Women’s Way

March 8, 2023

Today is International Women’s Day, as March 8th has been since 1911. Now, when it was first observed, women’s lots in life were quite different. “Mother” likely spent the day standing over a hot stove where a vat of porridge was bubbling, that she hoped was enough to feed her 17 children. Or she was scrubbing the family’s clothes with a washboard. If she worked outside the home, she had the grand choice of secretary, nurse, or school teacher. Her husband had full control of her finances. She couldn’t cast a ballot in an election. 

Well, here we are, 112 years later, and my goodness has life changed! Unlike the woefully under-appreciated gals of the early 20th century, we women are treated completely as men’s equals, with the exact same job opportunities and equal pay, and control over our own bodies, and we feel totally safe walking alone at night and…wait a minute. I guess we still have a ways to go, don’t we? And for our sisters of color, and women in some other cultures, the way forward is even longer and harder.

But today is a day to think about women, and to honor them and their many, many achievements and contributions to the life of the world. It offers a bigger umbrella than the limited “Mother’s Day,” and in recent decades it has morphed into, not just a celebration, but a call to action. There’s a theme each year; this year it’s "DigitALL: Innovation and Technology for Digital Equality," always pointing to areas where we as a society can improve our treatment of females.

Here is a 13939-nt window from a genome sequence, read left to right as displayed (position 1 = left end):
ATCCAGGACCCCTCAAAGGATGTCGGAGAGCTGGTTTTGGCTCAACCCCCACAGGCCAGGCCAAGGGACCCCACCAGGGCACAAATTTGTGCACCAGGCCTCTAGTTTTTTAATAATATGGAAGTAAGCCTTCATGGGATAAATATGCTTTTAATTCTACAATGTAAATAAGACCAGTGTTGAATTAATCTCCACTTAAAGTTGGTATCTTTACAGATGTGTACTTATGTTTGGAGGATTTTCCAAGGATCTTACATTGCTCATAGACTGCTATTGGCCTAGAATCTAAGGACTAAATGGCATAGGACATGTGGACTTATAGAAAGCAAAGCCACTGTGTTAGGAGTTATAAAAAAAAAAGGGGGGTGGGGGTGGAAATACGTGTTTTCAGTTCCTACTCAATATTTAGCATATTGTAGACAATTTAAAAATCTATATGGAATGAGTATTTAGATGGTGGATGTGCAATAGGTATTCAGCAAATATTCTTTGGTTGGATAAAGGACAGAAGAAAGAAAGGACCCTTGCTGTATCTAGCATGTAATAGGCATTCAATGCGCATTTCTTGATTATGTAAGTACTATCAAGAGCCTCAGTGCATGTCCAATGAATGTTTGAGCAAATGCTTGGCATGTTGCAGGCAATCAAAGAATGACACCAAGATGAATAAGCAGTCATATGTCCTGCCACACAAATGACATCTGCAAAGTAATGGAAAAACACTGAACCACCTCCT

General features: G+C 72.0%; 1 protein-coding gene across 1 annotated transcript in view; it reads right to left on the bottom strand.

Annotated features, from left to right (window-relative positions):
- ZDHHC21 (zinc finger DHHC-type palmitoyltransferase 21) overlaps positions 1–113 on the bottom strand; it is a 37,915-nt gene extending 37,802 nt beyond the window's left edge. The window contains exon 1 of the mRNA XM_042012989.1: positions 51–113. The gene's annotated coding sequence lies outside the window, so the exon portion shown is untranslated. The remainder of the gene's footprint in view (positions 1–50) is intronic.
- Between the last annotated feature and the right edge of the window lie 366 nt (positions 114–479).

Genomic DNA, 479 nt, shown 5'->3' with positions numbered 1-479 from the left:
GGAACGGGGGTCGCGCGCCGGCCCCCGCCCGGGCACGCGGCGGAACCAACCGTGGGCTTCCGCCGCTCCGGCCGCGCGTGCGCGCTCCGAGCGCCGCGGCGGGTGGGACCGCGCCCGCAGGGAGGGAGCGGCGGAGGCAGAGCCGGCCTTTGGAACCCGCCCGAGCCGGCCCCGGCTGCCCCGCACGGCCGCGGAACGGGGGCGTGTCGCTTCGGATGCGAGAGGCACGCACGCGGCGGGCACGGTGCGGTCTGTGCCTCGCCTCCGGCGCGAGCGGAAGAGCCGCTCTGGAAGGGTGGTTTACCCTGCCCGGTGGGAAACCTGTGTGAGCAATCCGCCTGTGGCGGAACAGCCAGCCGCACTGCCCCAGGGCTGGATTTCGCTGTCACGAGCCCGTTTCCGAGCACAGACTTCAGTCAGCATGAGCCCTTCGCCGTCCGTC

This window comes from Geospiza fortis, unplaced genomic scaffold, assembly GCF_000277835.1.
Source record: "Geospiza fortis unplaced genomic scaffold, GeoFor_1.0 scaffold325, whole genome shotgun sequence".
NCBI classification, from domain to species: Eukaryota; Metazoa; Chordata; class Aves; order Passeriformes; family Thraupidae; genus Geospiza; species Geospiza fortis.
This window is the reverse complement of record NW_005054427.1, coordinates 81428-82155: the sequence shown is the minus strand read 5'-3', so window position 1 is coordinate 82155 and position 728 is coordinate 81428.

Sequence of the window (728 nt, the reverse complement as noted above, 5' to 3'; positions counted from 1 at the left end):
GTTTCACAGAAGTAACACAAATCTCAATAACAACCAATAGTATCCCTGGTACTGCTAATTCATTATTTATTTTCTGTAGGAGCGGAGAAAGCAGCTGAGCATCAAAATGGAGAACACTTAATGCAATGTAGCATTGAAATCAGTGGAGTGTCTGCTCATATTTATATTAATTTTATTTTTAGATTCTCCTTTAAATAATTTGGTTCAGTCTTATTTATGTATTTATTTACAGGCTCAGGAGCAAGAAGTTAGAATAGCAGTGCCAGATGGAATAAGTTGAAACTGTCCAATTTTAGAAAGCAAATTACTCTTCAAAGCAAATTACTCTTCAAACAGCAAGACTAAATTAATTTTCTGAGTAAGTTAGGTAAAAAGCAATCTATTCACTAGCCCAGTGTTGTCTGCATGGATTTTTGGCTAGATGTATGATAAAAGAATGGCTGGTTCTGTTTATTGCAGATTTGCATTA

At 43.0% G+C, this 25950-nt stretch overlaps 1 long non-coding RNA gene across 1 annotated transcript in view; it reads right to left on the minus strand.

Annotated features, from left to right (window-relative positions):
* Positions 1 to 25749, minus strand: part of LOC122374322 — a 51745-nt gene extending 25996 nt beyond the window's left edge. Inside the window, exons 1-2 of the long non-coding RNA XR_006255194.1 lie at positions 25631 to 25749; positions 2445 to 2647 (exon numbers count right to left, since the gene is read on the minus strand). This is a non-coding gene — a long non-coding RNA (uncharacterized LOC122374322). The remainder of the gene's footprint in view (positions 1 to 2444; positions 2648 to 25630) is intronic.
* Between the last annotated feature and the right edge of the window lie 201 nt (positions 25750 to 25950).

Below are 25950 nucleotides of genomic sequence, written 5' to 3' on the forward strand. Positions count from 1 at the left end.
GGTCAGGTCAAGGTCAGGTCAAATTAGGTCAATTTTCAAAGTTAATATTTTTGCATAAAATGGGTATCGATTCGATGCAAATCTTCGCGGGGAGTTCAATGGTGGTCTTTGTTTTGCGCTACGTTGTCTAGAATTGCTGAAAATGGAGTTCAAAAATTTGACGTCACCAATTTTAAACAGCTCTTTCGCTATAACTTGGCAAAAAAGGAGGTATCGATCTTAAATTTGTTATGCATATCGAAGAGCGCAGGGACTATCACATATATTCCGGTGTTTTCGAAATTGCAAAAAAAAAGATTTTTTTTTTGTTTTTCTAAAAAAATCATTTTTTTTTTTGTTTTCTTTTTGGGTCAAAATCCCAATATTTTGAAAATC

I’ve been pretty happy with my gender, even though I’ve always been aware of the drawbacks. As a little girl in a house of daughters, boys were alien territory—loud and rough and rude. Boys were the ones Sister Annunciata would usually berate, and boys didn’t cry about it. I, on the other hand, wept buckets if on the receiving end of even a raised eyebrow. Boys were a total mystery, until I had three of them.

I tried hard to raise them to be kind, and thoughtful. To treat women with respect. To recognize the advantages men still have—and to be advocates for those who lack those societal advantages. And I let them know that boys can, and should be allowed to, cry.

We are in a time when gender identity is much discussed; for many people, it is a fluid thing. There have ALWAYS been people trapped in the wrong bodies, let’s not kid ourselves. In the past, they struggled along in misery. Now, at last, they are starting to be recognized and appreciated for exactly who they are, and that’s a wonderful improvement. I pray we will keep pushing forward toward true acceptance and inclusion of all human beings.

So Happy IWD to my female identifying friends. Onward, together, to make the world a better place. Not just better than 1911, but better than 2023. We can do this.


    I am an author (of five books, numerous plays, poetry and freelance articles,) a retired director (of Spiritual Formation at a Lutheran church,) and a producer (of five kids).

    I write about my hectic, funny, perfectly imperfect life.

    Please visit my website: or email me at



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